Singularity Songs

2 violins, viola, cello
All instruments amplified.
The electronic effects in Singularity Songs require an engineer to manage balance and audio effects
independently from the quartet, either joining the quartet onstage or, more discreetly, from an
independent station within the auditorium. The engineer should be provided with his/her own copy of
the score.
Each instrument should be independently amplified by use of a small contact microphone and its signal
fed to a computer running audio software similar to Ableton’s Live program in order to generate the
various designated effects. Enough channels should be available to reproduce multiple signals from
each instrument.
Desired effects:
Ambient Reverb: relatively subtle reverberation replicating the effect of a mid-size auditorium.
Heavy Reverb: (movement II only) very live reverberation akin to that of a very large, cavernous
room, although great care should be taken to ensure that individual lines speak
clearly without a “piano pedal” blur. The desired effect should particularly
affect the harmonics in the second movement. These should sound ethereal
and other-worldly. It should be very difficult for the audience to tell whether
these are being performed live or are being reproduced electronically.
Delay: Always a quarter note apart from the source sound.
Loops: While most loops in Singularity Songs involve the entire quartet, these should be
generated from each individual instrument’s signal. Most loops are generated
live through capture by the engineer. At such moments where loops are to be
captured, the music can be repeated as needed, although great care should be
taken to avoid unnecessary repeats which ruin the flow of the music. Some
loops in the last movement are to be pre-recorded prior to performance and
triggered during the performance, and are designated as such. Live loops may
also be pre-recorded if this will facilitate live performance, but is less preferable.
All loops should remain in memory for the entirety of the piece, as they can be
utilized again during the final “Engineer Cadenza” at the end of the piece.
Other Effects: While not specified, effects such as excessive reverb, distortion, etc. should be
utilized during the final “Engineer Cadenza”.
Commissioned by the Euclid Quartet. Written between July and September, 2013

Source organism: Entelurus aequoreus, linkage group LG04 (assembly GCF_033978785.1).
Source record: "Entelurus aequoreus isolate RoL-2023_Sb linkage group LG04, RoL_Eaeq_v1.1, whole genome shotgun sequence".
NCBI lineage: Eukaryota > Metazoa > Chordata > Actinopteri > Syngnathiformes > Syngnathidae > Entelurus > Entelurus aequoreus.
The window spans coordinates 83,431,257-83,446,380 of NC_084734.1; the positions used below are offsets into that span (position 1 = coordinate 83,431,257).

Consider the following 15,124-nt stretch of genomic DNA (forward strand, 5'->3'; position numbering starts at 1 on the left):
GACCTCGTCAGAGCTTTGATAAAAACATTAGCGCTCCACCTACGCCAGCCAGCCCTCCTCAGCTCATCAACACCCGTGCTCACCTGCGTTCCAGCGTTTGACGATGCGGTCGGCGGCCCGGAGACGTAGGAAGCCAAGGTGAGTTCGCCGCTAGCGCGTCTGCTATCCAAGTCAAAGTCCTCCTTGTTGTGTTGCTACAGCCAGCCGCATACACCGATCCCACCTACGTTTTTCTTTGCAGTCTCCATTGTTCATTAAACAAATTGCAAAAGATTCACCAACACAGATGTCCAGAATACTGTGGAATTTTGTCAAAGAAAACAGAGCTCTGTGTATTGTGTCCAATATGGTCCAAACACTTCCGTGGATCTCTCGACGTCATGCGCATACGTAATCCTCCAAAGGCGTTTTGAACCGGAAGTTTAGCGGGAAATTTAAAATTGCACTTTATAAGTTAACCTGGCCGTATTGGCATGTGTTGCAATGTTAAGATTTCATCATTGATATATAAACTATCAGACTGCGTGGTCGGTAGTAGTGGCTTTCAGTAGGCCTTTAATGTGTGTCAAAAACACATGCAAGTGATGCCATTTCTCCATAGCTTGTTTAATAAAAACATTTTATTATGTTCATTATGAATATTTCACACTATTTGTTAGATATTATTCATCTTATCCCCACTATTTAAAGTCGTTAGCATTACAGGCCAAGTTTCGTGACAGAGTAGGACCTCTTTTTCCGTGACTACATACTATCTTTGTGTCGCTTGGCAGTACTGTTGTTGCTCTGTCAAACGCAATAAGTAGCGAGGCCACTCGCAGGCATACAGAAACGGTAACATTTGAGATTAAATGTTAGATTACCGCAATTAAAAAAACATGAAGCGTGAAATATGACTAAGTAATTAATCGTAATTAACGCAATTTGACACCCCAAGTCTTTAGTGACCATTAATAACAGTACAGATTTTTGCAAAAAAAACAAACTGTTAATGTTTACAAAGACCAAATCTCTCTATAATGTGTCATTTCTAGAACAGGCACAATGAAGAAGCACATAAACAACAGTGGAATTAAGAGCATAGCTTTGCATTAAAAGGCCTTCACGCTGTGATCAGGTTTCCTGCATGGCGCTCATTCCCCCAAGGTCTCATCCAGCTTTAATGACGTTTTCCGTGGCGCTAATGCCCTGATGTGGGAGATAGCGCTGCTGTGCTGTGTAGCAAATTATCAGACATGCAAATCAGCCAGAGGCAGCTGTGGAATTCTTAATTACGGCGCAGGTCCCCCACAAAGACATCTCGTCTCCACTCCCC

in Alexandria, Virginia.
Duration: approx. 20 minutes
The futurist Ray Kurzweil, in his book, The Singularity is Near, defines the singularity as “a future period
during which the pace of technological change will be so rapid, its imact so deep, that human life will
be irreversibly transformed.” This will, in his estimation, lead to the replication and quick surpassing of
human intelligence by an artificial intelligence, something which will lead to the next step in human
evolution (humans merging with our machines–a process which, arguably, is well underway. After all,
how many of us are able to put down our cell phones long enough to listen to an entire concert?) and,
eventually, the “awakening of the universe” through the spread of information via natural systems
adapted to the post-singularity technological boom.
I find this idea fascinating, even while taking Kurzweil’s optimism about its implications with a very
large grain of salt. I am particularly interested in the implications for human life as we currently know
it, and the possibilities of this change, which, again, is arguably already underway, have a tinge of
sadness about them. It is these implications which I wish to explore in Singularity Songs.
The first movement, “User Generated Content,” represents the rapid pace of technological evolution
and adoption. The quartet presents a fast, interlocking canon which expands as each phrase is
recorded live and played back as a loop, over which the quartet replicates the process, thus increasing
the number of loops (much like the exponential growth of technology), seemingly ad infinitum.
The second movement, “That There, That’s Not Me…”, is a meditation on the effects of technology on
human consciousness. As we disappear into the ether of social media, our identities in the physical
world (or IRL, “in real life”) become increasingly disconnected, ironically. Few of the sounds heard
from the quartet are “real,” since they are playing primarily harmonics which are highly processed by
the engineer, although from time to time, the instruments will exert their real identity with a heart
rending interjection.
The final movement, “…flowing out like endless…” is a representation of Kurzweil’s universal
awakening. In this movement, the quartet plays the longest stretch of the entire piece without
accompanying loops or effects, only to be overwhelmed, in the end, by loops generated not only from
the materials in this movement, but from the two preceding movements and entirely pre-recorded
(thus “independent”) material as well. These loops overwhelm the quartet in a long cadenza for the
engineer, although the last sound heard is the quartet holding a long, quiet note in unison reminiscent
of humanity’s basic identity within the technological noise. The human ghost in the machine, if you

Audio Coming Soon